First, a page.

The original Mainboard uses JST connectors for the thermistors, endstops and stepper motors. The RAMPS board uses Dupont Connectors. You can either buy full kits [Aliexpress], crimped kits to solder the wires together [2pin, 4pin] or buy yourself a crimping kit [1, 2]. There are also cables for the stepper motors on Amazon [DE, US]

You will have to change at least the connectors of the z-Motors, thermistors and the endstops.

Connecting the RAMPS board

Mounting the RAMPS on the Arduino

First stick the Ramps Board onto the Arduino board. There is only one way you can mount it. The power input of the RAMPS board is on the same side as the power input of the Arduino. On cheap kits the connectors don’t line up correctly. So you have to bend them a bit to fit.

Installing the jumpers

Jumpers
Install the jumpers (red boxes)

To get the finest Microstepping on the A4988 or DRV8825 you need to install all 3 Jumpers. See the picture above where to mount the jumpers. It is right below the stepper drivers.

The A4988 will be in 1/16 microstepping and the DRV8825 in 1/32 microstepping. For the TMC2100 you will have to remove all jumpers to be in 1/16 microstepping with interpolation to 1/256.

Installing the stepper drivers

Stepper driver
Mounting the stepper drivers (A4988), DRV8825 rotate 180° to the picture!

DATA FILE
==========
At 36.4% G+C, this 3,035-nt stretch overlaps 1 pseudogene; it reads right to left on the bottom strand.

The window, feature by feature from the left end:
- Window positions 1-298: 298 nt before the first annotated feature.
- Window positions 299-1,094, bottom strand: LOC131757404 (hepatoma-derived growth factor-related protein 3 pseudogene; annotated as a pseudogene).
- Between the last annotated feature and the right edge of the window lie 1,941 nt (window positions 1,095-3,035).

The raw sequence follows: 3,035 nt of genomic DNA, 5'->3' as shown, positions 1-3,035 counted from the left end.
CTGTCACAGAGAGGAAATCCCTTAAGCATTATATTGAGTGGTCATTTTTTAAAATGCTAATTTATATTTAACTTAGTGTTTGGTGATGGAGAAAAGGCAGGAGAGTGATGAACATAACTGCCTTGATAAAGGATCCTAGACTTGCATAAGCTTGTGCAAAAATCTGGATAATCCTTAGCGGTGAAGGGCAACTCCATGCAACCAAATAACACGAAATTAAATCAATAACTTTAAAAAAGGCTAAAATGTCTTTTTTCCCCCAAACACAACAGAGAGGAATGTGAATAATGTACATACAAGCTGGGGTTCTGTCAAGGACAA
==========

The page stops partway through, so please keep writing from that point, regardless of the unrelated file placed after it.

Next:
It is recommended to look at the pin layout of the stepper driver and the RAMPS. However all A4988 and DRV8825 stepper driver are built the same. So you can use the potentiometer as a reference point, but always double check the pin layout. Be carefull! If you mount the stepper drivers wrong, you will destroy them and the RAMPS board probably as well.

For the A4988 the potentiometer has to be on the opposite side of the fuses (see picture).

For the DRV8825 the potentiometer has to be on the side of the fuses. Just opposite to the A4988!

Connecting the stepper motors

Motors and limit switches
Connecting the limit switches and stepper motors

The connector of the stepper motor is just above the stepper drivers for each axis/extruder. They are all labeled on the RAMPS. It does not really matter which way you connect the stepper motors. You won’t destroy anything, only the direction will be switched. Later you can fix the direction by turning the connector around or changing it in the firmware. So when you have loaded your firmware move your axis for some mm in one direction and check that it is moving in the right direction. Also use the same colour order like in the picture.

Connecting the limit switches